[*]The pages are now more effective when viewed on a tablet or smartphone too, for easy checking when you're on the go. Great if you're out for several days (assuming there's internet coverage).

    [*]Forecasts are still issued twice daily, but now the forecast period is 24 hours. Previously it only covered the hours of daylight. That's good news for rescue teams, wild campers or anyone doing a 24-hour challenge.

    [*]From the mountain forecast pages you can access individual summit forecasts for over 500 UK hills.

    [*]There's a bunch of notes and videos on mountain safety.

    [*]Clear(ish) link to the Scottish Avalanche Information Service (SAIS).

    Now if they can just guarantee dry mountain rock til November, followed by a six-month deep freeze...

     

    Posted Image

     

     Very worthwhile changes here,and while they describe them as "tweaks" and "more evolutionary than revolutionary".......they seem to be to be a big leap forward.

    Great!!....much, much more user friendly.......and about time they had a link to the SAIS.

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    Posted
  • Location: Derbyshire Peak District South Pennines Middleton & Smerrill Tops 305m (1001ft) asl.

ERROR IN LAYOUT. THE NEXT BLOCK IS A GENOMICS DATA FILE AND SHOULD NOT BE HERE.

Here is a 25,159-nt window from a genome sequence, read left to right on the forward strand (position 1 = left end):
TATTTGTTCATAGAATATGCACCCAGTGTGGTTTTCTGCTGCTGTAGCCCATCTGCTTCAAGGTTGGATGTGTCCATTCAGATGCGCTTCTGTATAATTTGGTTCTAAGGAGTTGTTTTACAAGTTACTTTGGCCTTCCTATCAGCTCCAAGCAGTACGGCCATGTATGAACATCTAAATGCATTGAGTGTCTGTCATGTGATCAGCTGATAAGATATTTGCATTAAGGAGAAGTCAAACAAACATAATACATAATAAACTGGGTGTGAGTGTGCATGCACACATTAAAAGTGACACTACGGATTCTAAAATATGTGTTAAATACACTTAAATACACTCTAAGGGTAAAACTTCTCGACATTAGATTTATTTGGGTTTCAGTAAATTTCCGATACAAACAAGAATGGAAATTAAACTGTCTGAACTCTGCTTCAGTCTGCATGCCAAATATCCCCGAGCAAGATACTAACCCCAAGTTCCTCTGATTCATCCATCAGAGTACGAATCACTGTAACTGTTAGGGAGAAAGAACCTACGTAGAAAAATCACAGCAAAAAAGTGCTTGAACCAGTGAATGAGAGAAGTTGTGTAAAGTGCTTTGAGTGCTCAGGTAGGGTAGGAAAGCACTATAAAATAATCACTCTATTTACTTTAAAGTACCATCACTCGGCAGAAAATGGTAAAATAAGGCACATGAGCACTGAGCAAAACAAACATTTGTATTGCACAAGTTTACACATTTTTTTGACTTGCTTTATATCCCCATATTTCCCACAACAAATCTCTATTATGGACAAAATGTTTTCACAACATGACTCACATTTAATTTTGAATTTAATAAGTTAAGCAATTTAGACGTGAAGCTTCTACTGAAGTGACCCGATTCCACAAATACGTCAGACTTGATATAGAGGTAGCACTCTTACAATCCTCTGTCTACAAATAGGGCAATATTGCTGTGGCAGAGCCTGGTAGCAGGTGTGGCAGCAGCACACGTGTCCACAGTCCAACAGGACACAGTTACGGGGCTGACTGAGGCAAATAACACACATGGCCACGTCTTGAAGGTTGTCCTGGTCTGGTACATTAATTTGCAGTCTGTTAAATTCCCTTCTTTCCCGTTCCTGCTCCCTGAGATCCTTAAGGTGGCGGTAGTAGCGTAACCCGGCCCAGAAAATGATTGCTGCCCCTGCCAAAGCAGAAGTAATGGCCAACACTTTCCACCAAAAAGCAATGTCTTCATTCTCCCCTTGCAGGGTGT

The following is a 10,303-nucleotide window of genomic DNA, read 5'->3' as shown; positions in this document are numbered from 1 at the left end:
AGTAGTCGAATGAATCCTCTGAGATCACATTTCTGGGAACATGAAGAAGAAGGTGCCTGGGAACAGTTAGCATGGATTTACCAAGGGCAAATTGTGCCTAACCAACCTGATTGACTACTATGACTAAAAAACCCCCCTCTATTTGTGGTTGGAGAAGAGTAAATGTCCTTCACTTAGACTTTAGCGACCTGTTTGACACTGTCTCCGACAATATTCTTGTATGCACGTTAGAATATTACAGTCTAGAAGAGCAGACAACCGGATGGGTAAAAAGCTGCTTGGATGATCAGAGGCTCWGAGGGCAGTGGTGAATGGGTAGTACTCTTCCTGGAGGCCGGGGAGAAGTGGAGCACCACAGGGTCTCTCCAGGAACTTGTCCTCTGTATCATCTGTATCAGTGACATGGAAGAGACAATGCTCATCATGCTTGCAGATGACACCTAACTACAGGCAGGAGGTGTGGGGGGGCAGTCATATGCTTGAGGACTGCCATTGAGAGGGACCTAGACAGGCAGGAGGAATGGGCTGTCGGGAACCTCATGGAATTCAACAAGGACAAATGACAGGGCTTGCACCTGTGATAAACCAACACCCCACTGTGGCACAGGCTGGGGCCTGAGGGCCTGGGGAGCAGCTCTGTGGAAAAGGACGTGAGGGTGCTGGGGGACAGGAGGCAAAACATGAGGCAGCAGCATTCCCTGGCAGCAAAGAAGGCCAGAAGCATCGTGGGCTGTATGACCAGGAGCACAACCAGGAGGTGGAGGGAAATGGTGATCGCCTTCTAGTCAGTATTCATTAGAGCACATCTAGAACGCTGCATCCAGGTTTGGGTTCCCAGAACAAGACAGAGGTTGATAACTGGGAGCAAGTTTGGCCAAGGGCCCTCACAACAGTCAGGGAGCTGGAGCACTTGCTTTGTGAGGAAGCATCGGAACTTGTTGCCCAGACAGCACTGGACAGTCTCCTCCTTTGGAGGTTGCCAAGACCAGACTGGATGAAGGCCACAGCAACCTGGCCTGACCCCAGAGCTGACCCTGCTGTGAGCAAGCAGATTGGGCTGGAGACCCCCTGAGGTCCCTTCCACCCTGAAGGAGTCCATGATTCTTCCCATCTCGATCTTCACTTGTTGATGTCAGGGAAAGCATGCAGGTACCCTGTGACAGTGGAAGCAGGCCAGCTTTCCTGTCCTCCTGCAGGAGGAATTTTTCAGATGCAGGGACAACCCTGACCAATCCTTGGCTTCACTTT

• Location: Derbyshire Peak District South Pennines Middleton & Smerrill Tops 305m (1001ft) asl.

    Yes Kiwi, a big leap forward and much clearer on the eye. I just hope more people use this information before heading for the hill's this winter, not long now before the ice returns, i can't wait, Crampons at the ready !

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    Posted
  • Location: Bramley, Hampshire, 70m asl
  • Location: Bramley, Hampshire, 70m asl

    Yes Kiwi, a big leap forward and much clearer on the eye. I just hope more people use this information before heading for the hill's this winter, not long now before the ice returns, i can't wait, Crampons at the ready !

    As you say PM, essential info, now presented in a much clearer format which will, hopefully, encourage everyone to look at the current and forecast conditions before heading into the hills. I agree MS.. the MWIS site is excellent, and another that I always look at. But I suspect that a large number of casual venturers into the hills, who should really be more clued up than they are of conditions, are more likely to be aware of the met office site.Crampons still buried under a serious avalanche of gear in my garage, but looking forward to a good winter and spring to come! Edited by Kiwi
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    Posted
  • Location: just south of Doncaster, Sth Yorks
  • Location: just south of Doncaster, Sth Yorks

    Does look like an improvement but I'll still keep using Geoff Monk's excellent forecasts at www.mwis.org.uk. Very clear, easy to read in PDF form, without all the fancy graphics.

     

     

    Ironic really that Geoff ex forecaster with UK Met is the one who finally forced Met to begin issuing reasonable forecasts about 2 years ago. It took him quite a while to get folk in Scotland to accept he was offering a first class forecast service but he made it in the end. I went to a RMetSoc talk by him at Leeds Uni last year and he has lost none of the enthusiasm I knew with him when we both worked in UK Met decades ago!.